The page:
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Population Displacement Estimation During Disasters Using Mobile Phone Data

Time: Mon 2022-06-13 08.00

Location: Ångloket, Teknikringen 10A, Campus

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Language: English

Subject area: Geodesy and Geoinformatics, Geoinformatics

Doctoral student: Silvino Pedro Cumbane , Geoinformatik, Eduardo Mondlane University

Opponent: Professor John Östh, Oslo Metropolitan University

Supervisor: Professor Yifang Ban, Geoinformatik; Associate Professor Gyözö Gidofalvi, ; Assistant Professor Zeferino Saugene, Eduardo Mondlane University

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Natural disasters result in devastating losses in human life, environmental assets, and personal-, regional-, and national economies. The availability of different big data such as satellite images, Global Positioning System (GPS)traces, mobile Call Detail Records (CDR), social media posts, etc., in conjunction with advances in data analytic techniques (e.g., data mining and big data processing, machine learning and deep learning) can facilitate the extraction of geospatial information that is critical for rapid and effective disaster response. However, disaster response system development usually requires the integration of data from different sources (streaming data sources and data sources at rest) with different characteristics and types, which consequently have different processing needs. Deciding which processing framework to use for specific big data to perform a given task is usually a challenge for researchers from the disaster management field. While many things can be accomplished with population and movement data, for disaster management key, and arguably most important task is to analyze the displacement of the population during and after a disaster. Therefore, in this Licentiate, the knowledge and framework resulting from a literature review were used to select tools, and processing strategies to perform population displacement analysis after a disaster. This is a use case of the framework as well as an illustration of the value and challenges (e.g., gaps in data due to power outages) of using CDR data analysis to support disaster management.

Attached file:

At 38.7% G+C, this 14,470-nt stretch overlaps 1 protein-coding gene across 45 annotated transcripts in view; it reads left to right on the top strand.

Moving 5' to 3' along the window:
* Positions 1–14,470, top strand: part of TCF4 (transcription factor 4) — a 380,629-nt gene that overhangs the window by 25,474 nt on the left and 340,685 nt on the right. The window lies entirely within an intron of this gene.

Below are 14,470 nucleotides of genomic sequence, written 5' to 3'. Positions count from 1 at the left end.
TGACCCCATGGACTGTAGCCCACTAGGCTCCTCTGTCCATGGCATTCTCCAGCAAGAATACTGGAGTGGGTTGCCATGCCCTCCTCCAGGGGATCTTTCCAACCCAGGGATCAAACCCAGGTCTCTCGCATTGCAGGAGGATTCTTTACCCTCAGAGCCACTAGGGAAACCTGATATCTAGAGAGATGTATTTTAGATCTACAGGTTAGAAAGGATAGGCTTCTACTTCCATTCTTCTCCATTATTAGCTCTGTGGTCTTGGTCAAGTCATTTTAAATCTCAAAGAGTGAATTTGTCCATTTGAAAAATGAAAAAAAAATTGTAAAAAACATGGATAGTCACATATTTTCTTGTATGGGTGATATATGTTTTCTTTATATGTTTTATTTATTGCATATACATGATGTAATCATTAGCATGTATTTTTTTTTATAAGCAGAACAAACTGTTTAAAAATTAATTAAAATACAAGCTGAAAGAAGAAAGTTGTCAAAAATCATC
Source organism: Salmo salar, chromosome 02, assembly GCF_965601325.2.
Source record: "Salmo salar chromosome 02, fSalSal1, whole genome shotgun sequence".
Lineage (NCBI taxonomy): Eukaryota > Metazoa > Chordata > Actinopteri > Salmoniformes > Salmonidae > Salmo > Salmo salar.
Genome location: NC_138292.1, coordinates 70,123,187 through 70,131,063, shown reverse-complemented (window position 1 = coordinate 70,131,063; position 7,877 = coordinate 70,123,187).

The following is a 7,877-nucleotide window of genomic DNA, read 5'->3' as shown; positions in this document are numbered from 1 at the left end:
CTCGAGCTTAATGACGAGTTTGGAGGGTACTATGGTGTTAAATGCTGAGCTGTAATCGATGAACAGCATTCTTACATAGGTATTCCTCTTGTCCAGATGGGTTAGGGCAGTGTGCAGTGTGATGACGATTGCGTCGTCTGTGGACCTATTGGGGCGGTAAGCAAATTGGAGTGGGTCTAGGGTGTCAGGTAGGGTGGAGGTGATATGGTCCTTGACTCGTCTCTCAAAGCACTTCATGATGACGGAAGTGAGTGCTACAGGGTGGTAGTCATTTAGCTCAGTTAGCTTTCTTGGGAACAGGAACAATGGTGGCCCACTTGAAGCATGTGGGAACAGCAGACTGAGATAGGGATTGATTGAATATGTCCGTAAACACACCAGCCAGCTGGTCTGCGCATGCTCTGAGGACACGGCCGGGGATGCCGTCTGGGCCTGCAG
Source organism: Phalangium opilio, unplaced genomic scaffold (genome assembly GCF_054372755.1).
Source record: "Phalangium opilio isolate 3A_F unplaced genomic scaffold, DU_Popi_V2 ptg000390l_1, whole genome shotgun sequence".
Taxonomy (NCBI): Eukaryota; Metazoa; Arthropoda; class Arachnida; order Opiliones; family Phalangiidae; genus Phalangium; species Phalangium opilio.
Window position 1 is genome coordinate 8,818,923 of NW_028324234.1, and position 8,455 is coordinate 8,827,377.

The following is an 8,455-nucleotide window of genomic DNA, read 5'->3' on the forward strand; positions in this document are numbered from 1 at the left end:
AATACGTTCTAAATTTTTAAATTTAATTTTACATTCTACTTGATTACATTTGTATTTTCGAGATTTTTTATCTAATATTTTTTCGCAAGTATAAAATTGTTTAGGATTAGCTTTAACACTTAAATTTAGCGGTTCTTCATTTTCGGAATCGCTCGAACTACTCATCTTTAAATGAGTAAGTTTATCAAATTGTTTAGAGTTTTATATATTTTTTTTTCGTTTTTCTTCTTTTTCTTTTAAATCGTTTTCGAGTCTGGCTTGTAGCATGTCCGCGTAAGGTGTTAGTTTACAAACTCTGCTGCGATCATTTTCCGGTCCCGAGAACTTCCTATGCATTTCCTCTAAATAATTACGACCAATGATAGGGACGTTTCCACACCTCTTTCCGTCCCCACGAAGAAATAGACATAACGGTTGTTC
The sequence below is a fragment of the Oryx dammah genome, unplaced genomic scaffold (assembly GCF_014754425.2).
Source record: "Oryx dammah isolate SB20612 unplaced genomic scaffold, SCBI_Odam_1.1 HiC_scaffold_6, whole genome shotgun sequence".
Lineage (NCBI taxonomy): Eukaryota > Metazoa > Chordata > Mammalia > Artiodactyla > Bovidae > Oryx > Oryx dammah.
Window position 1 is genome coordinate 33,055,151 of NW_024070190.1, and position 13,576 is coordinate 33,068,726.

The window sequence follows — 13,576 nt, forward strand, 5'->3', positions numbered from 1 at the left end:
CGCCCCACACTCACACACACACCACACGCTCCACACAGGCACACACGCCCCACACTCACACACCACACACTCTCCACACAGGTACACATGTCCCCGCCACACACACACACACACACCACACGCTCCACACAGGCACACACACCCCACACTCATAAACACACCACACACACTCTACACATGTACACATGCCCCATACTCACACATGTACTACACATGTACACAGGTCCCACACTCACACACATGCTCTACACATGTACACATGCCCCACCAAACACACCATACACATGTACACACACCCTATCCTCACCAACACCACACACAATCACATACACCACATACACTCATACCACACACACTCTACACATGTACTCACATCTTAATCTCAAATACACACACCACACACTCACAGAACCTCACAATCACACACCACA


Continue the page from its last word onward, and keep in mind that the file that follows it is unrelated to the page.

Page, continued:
Using CDR data, the displaced population was inferred by analyzing the variation of home cell-tower for each anonymized mobile phone subscriber before and after a disaster. The effectiveness of the proposed method is evaluated using remote sensing-based building damage assessment data and Displacement Tracking Matrix (DTM) from individuals’ survey responses at shelters after a severe cyclone in Beira city, central Mozambique, in March 2019.

The results show an encouraging correlation coefficient (over 70%) between the number of arrivals in each neighborhood estimated using CDR data and from DTM. In addition to this, CDR-based analysis derives the spatial distribution of displaced populations with high coverage of people, i.e., including not only people in shelters but everyone who used a mobile phone before and after a disaster. Moreover, results suggest that if CDR data are available after a disaster, population displacement can be estimated and this information can be used for response activities and for example to contribute to reducing waterborne diseases (e.g., diarrheal disease) and diseases associated with crowding (e.g., acute respiratory infections) in shelters and host communities.